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Saints Row Review — The Good, The Bad & The Ugly

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Volition's fresh take on Saints Row has launched to a sea of harsh critiques and ticked off diehards of the once-loved series. Coined as being one of the most disappointing open world games of 2022, fans of the saga are now beginning to ask one question and one question only: have the Saints finally signed their own death warrant? And if so, then how long will it be before Volition pull the plug and send the royal purple-sporting gangbangers out to pasture?

While it's no secret that Saints Row isn't the striking comeback fans would've hoped for, the game itself does have its few redeeming qualities. Unfortunately, with the amount of issues the game harbors in its current state, said qualities are somewhat hard to enjoy. Due to this tidal wave of technical errors and game-breaking bugs, Saints Row is now but a shell of its former self, and stands only as a reminder of what could've been an otherwise fantastic revival.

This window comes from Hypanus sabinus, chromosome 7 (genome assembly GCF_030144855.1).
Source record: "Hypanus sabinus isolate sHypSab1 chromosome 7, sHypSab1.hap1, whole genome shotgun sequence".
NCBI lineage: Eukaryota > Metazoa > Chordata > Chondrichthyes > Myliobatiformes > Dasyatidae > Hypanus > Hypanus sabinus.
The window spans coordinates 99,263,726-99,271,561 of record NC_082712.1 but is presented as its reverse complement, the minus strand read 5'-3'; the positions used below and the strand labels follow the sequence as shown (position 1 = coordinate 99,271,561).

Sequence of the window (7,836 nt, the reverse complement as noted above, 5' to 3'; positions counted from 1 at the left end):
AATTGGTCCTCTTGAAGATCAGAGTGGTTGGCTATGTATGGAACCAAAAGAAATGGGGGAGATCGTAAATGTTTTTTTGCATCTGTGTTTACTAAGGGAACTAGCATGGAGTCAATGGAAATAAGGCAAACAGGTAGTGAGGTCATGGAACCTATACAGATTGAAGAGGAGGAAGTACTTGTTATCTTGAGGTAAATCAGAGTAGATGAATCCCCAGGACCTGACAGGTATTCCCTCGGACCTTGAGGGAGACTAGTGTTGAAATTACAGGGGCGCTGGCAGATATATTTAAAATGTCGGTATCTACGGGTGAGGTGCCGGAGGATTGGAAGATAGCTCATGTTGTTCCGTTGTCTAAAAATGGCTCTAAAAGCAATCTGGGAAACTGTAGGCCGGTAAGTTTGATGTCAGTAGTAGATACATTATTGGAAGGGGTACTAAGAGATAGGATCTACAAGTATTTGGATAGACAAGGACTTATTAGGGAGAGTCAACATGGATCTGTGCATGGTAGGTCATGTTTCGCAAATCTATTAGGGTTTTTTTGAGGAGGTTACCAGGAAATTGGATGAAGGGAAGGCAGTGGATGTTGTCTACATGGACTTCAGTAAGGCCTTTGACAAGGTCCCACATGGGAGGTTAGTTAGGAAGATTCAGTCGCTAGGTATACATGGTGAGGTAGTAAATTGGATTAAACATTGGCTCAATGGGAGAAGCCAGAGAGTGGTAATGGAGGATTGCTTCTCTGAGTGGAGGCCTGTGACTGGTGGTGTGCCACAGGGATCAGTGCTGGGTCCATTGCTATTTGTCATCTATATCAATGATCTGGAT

5. Customization Is King (The Good)

Saints Row is in receipt of one of the most in-depth customization suites in gaming, something it has held dear ever since the third instalment released back in 2011. Much like its predecessors, the reboot gives players a wide variety of customizable features to experiment with, including but not limited to the clothes on the characters' backs and the emotes each of them can employ.

While Saints Row certainly doesn't win any awards for being the most visually appealing video game on the market, it does make the most of what it's got. And on that note, it's absolutely brimming with tools to fool around with to help tailor the experience to suit the players' needs. Customization is plentiful, and it's certainly the biggest quality the reboot has the pleasure of showing off.


4. Mission Variety Is…Meh (The Bad)